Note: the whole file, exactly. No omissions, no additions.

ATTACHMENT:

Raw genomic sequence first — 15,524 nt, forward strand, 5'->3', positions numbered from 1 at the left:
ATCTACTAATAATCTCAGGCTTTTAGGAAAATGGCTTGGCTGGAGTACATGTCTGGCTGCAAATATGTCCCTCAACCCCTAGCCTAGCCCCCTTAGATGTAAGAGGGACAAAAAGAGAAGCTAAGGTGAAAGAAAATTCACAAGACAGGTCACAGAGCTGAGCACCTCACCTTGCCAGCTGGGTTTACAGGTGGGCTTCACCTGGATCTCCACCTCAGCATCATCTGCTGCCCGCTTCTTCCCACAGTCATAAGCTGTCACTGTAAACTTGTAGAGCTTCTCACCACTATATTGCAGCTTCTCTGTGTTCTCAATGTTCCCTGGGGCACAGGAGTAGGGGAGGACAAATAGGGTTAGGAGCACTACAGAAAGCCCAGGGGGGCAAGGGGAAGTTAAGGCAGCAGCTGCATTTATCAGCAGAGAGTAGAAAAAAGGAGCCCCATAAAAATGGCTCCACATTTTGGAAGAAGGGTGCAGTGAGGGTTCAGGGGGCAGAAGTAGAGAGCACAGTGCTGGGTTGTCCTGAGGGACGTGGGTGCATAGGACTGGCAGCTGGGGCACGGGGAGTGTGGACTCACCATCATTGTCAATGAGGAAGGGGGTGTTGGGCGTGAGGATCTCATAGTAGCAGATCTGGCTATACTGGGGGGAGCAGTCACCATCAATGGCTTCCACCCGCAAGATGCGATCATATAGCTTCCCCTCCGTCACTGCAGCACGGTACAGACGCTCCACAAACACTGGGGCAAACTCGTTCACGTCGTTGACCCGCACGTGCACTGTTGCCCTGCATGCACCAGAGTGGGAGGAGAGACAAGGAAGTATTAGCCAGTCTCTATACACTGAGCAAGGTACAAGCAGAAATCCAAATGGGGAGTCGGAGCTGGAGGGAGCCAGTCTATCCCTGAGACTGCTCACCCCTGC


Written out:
Raw genomic sequence first — 15,524 nt, forward strand, 5'->3', positions numbered from 1 at the left:
ATCTACTAATAATCTCAGGCTTTTAGGAAAATGGCTTGGCTGGAGTACATGTCTGGCTGCAAATATGTCCCTCAACCCCTAGCCTAGCCCCCTTAGATGTAAGAGGGACAAAAAGAGAAGCTAAGGTGAAAGAAAATTCACAAGACAGGTCACAGAGCTGAGCACCTCACCTTGCCAGCTGGGTTTACAGGTGGGCTTCACCTGGATCTCCACCTCAGCATCATCTGCTGCCCGCTTCTTCCCACAGTCATAAGCTGTCACTGTAAACTTGTAGAGCTTCTCACCACTATATTGCAGCTTCTCTGTGTTCTCAATGTTCCCTGGGGCACAGGAGTAGGGGAGGACAAATAGGGTTAGGAGCACTACAGAAAGCCCAGGGGGGCAAGGGGAAGTTAAGGCAGCAGCTGCATTTATCAGCAGAGAGTAGAAAAAAGGAGCCCCATAAAAATGGCTCCACATTTTGGAAGAAGGGTGCAGTGAGGGTTCAGGGGGCAGAAGTAGAGAGCACAGTGCTGGGTTGTCCTGAGGGACGTGGGTGCATAGGACTGGCAGCTGGGGCACGGGGAGTGTGGACTCACCATCATTGTCAATGAGGAAGGGGGTGTTGGGCGTGAGGATCTCATAGTAGCAGATCTGGCTATACTGGGGGGAGCAGTCACCATCAATGGCTTCCACCCGCAAGATGCGATCATATAGCTTCCCCTCCGTCACTGCAGCACGGTACAGACGCTCCACAAACACTGGGGCAAACTCGTTCACGTCGTTGACCCGCACGTGCACTGTTGCCCTGCATGCACCAGAGTGGGAGGAGAGACAAGGAAGTATTAGCCAGTCTCTATACACTGAGCAAGGTACAAGCAGAAATCCAAATGGGGAGTCGGAGCTGGAGGGAGCCAGTCTATCCCTGAGACTGCTCACCCCTGC